31 March 2021 |

#ChooseToChallenge beyond IWD

The world is in crisis, and it is women who are bearing the brunt of the additional work, economic loss and danger. The pandemic has brought into stark relief the inequalities that have long pushed women back, from unequal pay and distribution of work to gender-based violence. Definitely, we can no longer wait on the world to change—we have to lead in its rehabilitation.



One in four adult Filipinos cited in a recent Social Weather Stations (SWS) survey said that physical violence, followed by sexual and emotional violence, are among the most pressing problems in this pandemic. Similarly, in Vietnam and Indonesia, pandemic lockdowns have led to more women seeking help via domestic violence hotlines. Young women are prominent in the protests in Myanmar, putting their lives at risk. And in my home country, we have faced scandal after scandal centering on allegations of rape and sexual misconduct in Parliament, leading thousands of outraged Australians to march for justice.

Violence against women is a manifestation of gender inequality, and whether it occurs in the home, in our offices, or in our political halls, cannot be tolerated. Workplace harassment is a widespread issue and one critical reason that women’s careers are held back. Leaders, women and men alike, must shape workplace culture so that we are safe from bullying, harassment, and assault. They must model behaviour that is respectful of women and of women’s power. They must enable rather than limit women as changemakers.

As I look back on this year’s International Women’s Day (IWD), I am heartened by the women who stood up, spoke out, and even marched in protest of gender-based violence and the issues of toxic culture that have surfaced, not just in Asia-Pacific, but elsewhere in the world. Women have drawn a line and we are holding that line, not just for ourselves, but for our fellow women—because our protest is meant to protect the vulnerable of the present and those who will come long after we have survived this crisis.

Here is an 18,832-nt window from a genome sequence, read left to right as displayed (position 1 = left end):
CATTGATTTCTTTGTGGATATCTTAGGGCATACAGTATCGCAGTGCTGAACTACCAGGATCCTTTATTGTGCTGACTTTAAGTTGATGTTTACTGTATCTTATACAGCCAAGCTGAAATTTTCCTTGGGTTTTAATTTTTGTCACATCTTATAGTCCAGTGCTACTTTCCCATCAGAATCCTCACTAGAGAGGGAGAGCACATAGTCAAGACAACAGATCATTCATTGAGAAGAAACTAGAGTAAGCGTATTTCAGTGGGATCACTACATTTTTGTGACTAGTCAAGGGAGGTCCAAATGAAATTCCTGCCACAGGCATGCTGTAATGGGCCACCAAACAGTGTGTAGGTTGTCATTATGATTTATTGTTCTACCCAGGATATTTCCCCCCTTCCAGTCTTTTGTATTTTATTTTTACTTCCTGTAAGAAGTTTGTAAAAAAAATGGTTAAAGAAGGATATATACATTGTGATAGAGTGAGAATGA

If we truly wish to achieve an equal future in a post-COVID-19 world—women must lead. We need women on the ground to share their experience and their wisdom. We need women to hold positions of power, participate in policy discussions, and engineer solutions. We need every powerful woman and male champion to #ChoosetoChallenge the failings we have already identified.

IWD 2021 has shown that regardless of age, background or affiliation, each of us has a voice and we can use that voice to call bad behaviour to account. But for some of us, that is just not safe—this must change. Women should not fear reprisal for telling the truth. In a safe world, women should not have to second-guess how they dress or where and what time of day they choose to go about their business. In an equal and just world, women should not have to fight for a seat at the table.

At Investing in Women, our work with our various partners seeks to empower women—by ensuring that workplaces are fair and free from discrimination or bias, moving capital to where it is most needed so women’s businesses are given equal chance to thrive, and by questioning the conventions that reinforce harmful behaviour. Positioning a gender lens on pressing problems makes a difference; and it is usually the unheard and underserved who are crucial to the shift in mindset.

I thank everyone who has worked with IW and continues to advocate for gender equality and women’s economic empowerment. We are supporting and enabling more and new champions to come forward who will create a better and more equal world for everyone.

Dr. Julia Newton-Howes
CEO, Investing in Women

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